Look for a faint haze in a fairly recognizable grouping of stars as shown in these images - three of the keystone stars are recognizable in a 4" scope. Be sure to use averted vision.
Gary Gibbs has viewed it in his 10" SCT and Collins I3 from a light polluted site, and notes"...it was very hard to see. Same goes for visual. I did see it with the I3 using averted vision..." As you can see by the smaller picture - Gary had more success with imaging.
If you are viewing 6905 with a larger scope, try upping the power - regardless of what the seeing conditions seem to be. I usually find my best views of planetary nebulas to be around 400-500x in my 15" (or even higher). Planetaries are one of those targets it's ok to "bend" the sane magnification rules.
This is also a good time to break out the UHC or OIII filters as planetaries typically respond fairly well to these sophisticated tools.
French 1 (The Toadstool)
For this one, mentally draw a line between gamma and alpha del, and extend that line about 2.5 times from the body of the dolphin and just a little south to hit French 1 - Sue French's ToadStool. This is a very nice probable asterism located on the far eastern side of Delphinus. (B. Alessi independently discovered this grouping, and notes that the proper motions of the brightest stars are somewhat similar, so it may in fact be an actual cluster - Star Clusters: Archinal and Hynes).
While French notes that it's best viewed at moderate powers, I found it to be nicely framed and easily picked out at low powers (22x) in a 4" scope. I saw 10 - 11 stars in a fairly obvious toadstool shape with the cap of the shroom pointing to the South, and I found the best views were in a 30mm wide field that yielded 27x and around a three degree true field of view. The galaxy at the base of the celestial mushroom is NGC 7025 - listed at map 12.9, and a size of 1.9' x 1.2' - what's the smallest scope you can spot 7025 in?
I thought this was the one of the better objects in the area, easily visible in a small scope. And while it seems a little dim and small, I have to wonder - Has anyone managed to pick it out in binoculars?
Doubles in the Colt
Since it's brightest and only named star (Kitalpha) shines at a somewhat paltry magnitude 3.97, Equuleus can be a difficult constellation to find, let alone star hop in. You might want to scan this area in a pair of binoculars to see if you can get a good idea of where the four brightest stars are located and familiarize yourself with the area. I've found an optical finder is a great help in getting around areas like this..
But even so, there are at least three worthy doubles for a small scope in this seemingly barren area.
Gamma Equulei: A wide and bright double, use low powers -an incredibly easy split at 22x in a 4" scope - this star probably can be split with binoculars, but I haven't tried it. Give it a shot, and let me know.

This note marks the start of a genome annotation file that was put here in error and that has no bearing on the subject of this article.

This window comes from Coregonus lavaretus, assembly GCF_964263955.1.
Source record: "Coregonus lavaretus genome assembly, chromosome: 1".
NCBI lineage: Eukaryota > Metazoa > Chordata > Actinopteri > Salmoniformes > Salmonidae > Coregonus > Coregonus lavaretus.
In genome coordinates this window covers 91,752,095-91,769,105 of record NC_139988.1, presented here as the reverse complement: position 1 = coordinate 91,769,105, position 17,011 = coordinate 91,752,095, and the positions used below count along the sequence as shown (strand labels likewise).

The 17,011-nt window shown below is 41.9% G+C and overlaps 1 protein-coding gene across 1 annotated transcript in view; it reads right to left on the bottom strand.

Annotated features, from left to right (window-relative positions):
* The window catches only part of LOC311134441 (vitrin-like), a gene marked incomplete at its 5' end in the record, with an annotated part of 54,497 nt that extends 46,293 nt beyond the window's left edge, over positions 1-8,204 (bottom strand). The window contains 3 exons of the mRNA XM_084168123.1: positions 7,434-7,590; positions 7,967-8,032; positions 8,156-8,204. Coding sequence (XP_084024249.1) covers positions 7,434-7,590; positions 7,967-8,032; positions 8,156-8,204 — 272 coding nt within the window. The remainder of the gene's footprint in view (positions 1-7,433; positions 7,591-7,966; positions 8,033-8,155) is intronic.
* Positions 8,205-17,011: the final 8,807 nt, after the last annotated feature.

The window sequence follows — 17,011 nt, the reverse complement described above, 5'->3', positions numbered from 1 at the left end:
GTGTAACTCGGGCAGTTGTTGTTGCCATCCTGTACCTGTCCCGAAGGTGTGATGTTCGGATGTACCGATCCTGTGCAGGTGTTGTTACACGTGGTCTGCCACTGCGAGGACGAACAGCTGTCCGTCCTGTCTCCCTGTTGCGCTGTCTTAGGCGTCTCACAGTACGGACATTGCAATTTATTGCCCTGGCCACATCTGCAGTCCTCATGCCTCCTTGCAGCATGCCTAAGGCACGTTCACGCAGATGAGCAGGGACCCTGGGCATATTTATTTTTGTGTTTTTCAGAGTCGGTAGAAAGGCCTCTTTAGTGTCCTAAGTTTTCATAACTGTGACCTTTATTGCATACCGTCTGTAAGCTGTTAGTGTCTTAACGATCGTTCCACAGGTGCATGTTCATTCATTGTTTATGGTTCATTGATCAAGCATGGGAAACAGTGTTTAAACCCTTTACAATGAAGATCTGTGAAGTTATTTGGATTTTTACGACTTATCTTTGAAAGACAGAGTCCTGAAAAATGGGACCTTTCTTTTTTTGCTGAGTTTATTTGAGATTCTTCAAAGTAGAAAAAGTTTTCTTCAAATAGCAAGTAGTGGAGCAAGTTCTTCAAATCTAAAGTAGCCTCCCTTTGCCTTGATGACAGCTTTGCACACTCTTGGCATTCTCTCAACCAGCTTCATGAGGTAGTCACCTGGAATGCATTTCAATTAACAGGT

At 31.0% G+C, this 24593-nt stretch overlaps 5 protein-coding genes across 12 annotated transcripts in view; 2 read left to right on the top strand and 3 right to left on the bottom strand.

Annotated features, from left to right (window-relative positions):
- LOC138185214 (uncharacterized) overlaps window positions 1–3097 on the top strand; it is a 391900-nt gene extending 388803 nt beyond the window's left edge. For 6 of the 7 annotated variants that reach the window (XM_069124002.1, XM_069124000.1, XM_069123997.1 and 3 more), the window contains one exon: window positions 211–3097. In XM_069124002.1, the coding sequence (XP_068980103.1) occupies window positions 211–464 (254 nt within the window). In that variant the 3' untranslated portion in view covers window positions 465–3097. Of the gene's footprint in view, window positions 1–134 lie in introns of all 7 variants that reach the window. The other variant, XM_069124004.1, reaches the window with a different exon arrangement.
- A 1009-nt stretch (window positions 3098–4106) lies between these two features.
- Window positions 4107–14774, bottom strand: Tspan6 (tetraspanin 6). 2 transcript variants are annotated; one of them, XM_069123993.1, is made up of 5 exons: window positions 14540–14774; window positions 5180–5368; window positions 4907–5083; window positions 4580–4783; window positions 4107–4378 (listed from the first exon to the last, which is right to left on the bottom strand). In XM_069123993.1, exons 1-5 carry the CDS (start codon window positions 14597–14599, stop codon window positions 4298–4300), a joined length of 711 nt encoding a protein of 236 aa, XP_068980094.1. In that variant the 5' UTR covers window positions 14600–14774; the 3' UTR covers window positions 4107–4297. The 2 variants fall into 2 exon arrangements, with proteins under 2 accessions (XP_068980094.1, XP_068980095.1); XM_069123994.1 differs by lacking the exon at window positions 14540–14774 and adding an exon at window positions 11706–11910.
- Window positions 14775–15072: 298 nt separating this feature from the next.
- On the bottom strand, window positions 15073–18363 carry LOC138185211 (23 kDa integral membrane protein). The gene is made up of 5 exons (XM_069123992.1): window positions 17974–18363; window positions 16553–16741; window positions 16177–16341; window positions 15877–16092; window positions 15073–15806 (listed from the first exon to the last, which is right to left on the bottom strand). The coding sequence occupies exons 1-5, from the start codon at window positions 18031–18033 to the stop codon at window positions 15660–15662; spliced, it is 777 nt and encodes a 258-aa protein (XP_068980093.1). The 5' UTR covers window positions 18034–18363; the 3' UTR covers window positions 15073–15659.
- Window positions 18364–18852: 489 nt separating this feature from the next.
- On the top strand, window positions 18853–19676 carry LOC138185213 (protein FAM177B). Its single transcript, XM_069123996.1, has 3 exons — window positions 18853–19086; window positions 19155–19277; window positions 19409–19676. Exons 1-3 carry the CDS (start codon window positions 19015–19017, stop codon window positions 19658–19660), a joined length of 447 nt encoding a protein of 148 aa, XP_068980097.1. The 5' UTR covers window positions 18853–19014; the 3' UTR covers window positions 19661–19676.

STF 2742: First observed by F.G.W Struve in 1831, This is a much closer double than our first stop. At 36x, it's a straight line with no separation visible. At 200x, it looks like eyes staring at me out of the dark of space.
1 Equulei (STF 2737) - Two golden hued stars in my 4" scope, one much brighter than the other I found my best views at 200X.
Challenge Object: NGC 7006
It's almost not fair to give a challenge object this month. If you have made it this far, you've already hit targets harder than in any of my other columns. HOWEVER... this is a rather interesting target and well worth a stop if you can find it. At a distance of 185000 light years, NGC 7006 is one of the farthest globulars known to be associated with our galaxy.
In a 4" scope, this is a difficult target to say the least. On a superb night, I found that at 36x I could hold it with direct vision only about 70 percent of the time. In a 15" scope, my notes say that I picked up a few stars across the face at higher powers.
For a twist, I thought I'd recommend a few resources that don't require electricity this month:
Deep Sky Wonders - Walter Scott Houston: This is a classic written by one of the most prominent deep sky observers of our time. Scotty was a long time observing columnist for Sky and Telescope, and this book is the distillation of his columns
Observing Handbook and Catalog of Deep Sky Objects - Christian B. Luginbhul and Brian A. Skiff: A compilation of observations with scopes from 60mm to 12", this is an incredibly helpful tool to have when planning your own starhops.
If you liked this article, be sure to check out the rest of the series.
I'd love to hear of your experiences under the night sky - please feel free to
e-mail me or send any observing reports to: email@example.com
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Photographic Images Courtesy DSS (except where noted): copyright notice
Star Charts Courtesy Chris Marriott, SkyMap Pro 10 Printed with Permission